Disruptions vs. Status Quo

There’s been a lot of talk in the past couple of years about “disruption” to the long-established status quo in the electric utility and power generation sector. But I would argue that both terms in this latest “battle” are inflated.

Whether the issue is central station versus distributed generation (DG) or renewables versus fossil fuels, the future likely won’t declare clear winners and losers but something closer to frenemies (Google it).

The Status Quo Is Short-Lived

Even in the “traditional” utility industry, business and technology have seen major shifts over the past century. Technology and fuel availability are often the disruptive forces, as they are today with new and cheaper sources of both natural gas and renewable generation—plus all the digital tools that enable smarter grids and microgrids. But overall, on a capacity basis, nuclear energy was the most momentous fuel/technology change in the past 100 years.

Policy can also change how and where power is generated. The deluge of new and pending federal environmental regulations may seem unprecedented, but previous policies also had notable, sometimes widely swinging, consequences: The 1920 Federal Water Power Act encouraged hydropower development, while the 1978 Power Plant and Industrial Fuel Act (repealed in 1987) put restrictions on new plants fueled by oil or natural gas (because of concerns about national energy security) and encouraged those fueled by coal, nuclear, and alternative fuels. Today we take for granted that the U.S. is fully electrified, but that’s only because of the 1936 Rural Electrification Act, which provided federal loans (yes, they’ve been around that long) to encourage the building of distribution systems in rural areas.

Disruption Will Be Less Dramatic Than Billed

Industry outsiders (entrepreneurs and their venture capitalist pals) and minority players (including renewable energy developers) have reason to claim that their technologies and business models will end the stranglehold of familiar generation behemoths and distribution companies. It’s how they get attention for their ideas. Similarly, media and consulting companies promote in-person and virtual events to discuss disruption in the industry. Is all the noise about the D word just marketing hype? No.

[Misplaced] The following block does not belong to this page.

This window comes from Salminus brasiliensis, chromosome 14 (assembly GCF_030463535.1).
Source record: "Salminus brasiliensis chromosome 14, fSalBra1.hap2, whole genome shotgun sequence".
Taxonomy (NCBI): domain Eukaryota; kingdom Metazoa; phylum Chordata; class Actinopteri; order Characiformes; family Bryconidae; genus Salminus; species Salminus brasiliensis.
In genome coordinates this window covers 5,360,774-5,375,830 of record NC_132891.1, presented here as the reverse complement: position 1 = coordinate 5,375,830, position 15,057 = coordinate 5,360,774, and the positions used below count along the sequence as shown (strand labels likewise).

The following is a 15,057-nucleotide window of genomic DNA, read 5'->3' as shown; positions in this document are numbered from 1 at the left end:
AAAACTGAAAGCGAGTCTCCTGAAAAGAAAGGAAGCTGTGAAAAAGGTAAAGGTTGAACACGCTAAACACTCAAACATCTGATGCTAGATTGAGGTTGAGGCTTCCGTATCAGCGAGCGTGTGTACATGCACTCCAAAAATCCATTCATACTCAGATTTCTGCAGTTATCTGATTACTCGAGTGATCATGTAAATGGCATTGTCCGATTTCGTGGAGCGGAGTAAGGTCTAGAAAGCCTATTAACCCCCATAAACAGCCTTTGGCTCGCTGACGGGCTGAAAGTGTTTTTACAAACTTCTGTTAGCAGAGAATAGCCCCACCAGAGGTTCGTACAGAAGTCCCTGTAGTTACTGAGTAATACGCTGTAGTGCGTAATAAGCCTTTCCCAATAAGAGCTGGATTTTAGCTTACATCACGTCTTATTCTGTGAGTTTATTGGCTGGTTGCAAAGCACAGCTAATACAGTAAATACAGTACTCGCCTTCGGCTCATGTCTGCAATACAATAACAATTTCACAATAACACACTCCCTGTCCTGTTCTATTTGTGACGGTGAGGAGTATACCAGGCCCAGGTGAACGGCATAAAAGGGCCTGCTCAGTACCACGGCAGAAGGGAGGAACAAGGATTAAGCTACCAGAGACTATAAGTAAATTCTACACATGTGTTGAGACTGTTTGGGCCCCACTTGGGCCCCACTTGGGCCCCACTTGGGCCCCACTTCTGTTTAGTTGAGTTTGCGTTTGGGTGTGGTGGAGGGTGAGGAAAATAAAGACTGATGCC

Though knowledgeable people may disagree about the degree and speed of change ahead, there’s no question that the industry is already changing, so if it takes a bit of hyperbole to get everyone focused on what their future roles might be, that’s a good thing.

This issue of POWER has multiple articles on technologies, including new and cheaper modes of energy storage, that promise to change how electricity is generated and delivered. Also in this issue, Contributing Editor Kennedy Maize offers an article titled “David Crane and the Coming Utility Apocalypse” that looks at the hype and reality of increasing amounts of DG. As I was preparing that piece for production, I was struck by an irony buried in the now-familiar story of DG overtaking the traditional utility.

DG is typically thought of as small-scale, usually renewable generation that is under the control of the owner of a residential, commercial, or industrial site or—as is becoming more common—an aggregator or lessor of that generation. NRG CEO David Crane predicts a future in which these distributed energy resources (DER) partner with onsite natural gas–powered fuel cells for greater customer independence. However, he also envisions a super-utility—not a traditional utility, but nevertheless, one that he controls. Unlike most current scenarios that frame DG as something the utility doesn’t own, Crane wants NRG to own and control this DG. So, ultimately, he isn’t anti-utility; he has his eyes set on creating a new-fangled monster utility—albeit a distributed one.

To control DER, NRG (or like-minded utilities) would still need access to some sort of communications line—the gas pipeline won’t suffice—so a smart grid, or at least microgrid, infrastructure will still be essential.

In the meantime, NRG is building scale the old-fashioned way: On Apr. 1, with the acquisition of Edison Mission Energy and Dominion’s competitive retail electricity business, NRG became not only the largest U.S. independent power producer but also the second-largest generator overall, with a total of 53,000 MW of capacity. (That same week, other NRG executives were speaking at the ELECTRIC POWER Conference in New Orleans. See our coverage of that event in the next issue.)

Slow-Motion Disruption

As the articles on efforts in the United Kingdom and India to advance a low-carbon economy demonstrate, achieving that goal isn’t easy or fast, even with the latest technology innovations and aggressive policy support. Consequently, industry leaders globally agree that fossil fuels will continue to play a critical role in delivering reliable, affordable electrons for at least the next few decades.

Nevertheless, the nature and extent of change on both business model and generation source fronts is likely to be greater than what you might call incremental. And really, if you don’t expect your industry—any industry—to be affected by the larger shifts in technology and culture, you’re in denial. Google seems to announce some new digital device or service nearly every month, and in the space of a decade, Elon Musk (cofounder of the ambitious all-electric car maverick Tesla) has taken SpaceX from fantasy to reality and is now the only U.S. entity to send rockets into space (NASA is using SpaceX rockets to send astronauts to the International Space Station).

The question is whether today’s utilities and regulators will be sufficiently proactive to avoid being largely overtaken by young upstarts. It may be time to embrace the concept of frenemies. ■

Gail Reitenbach, PhD is POWER’s editor (@GailReit, @POWERmagazine).

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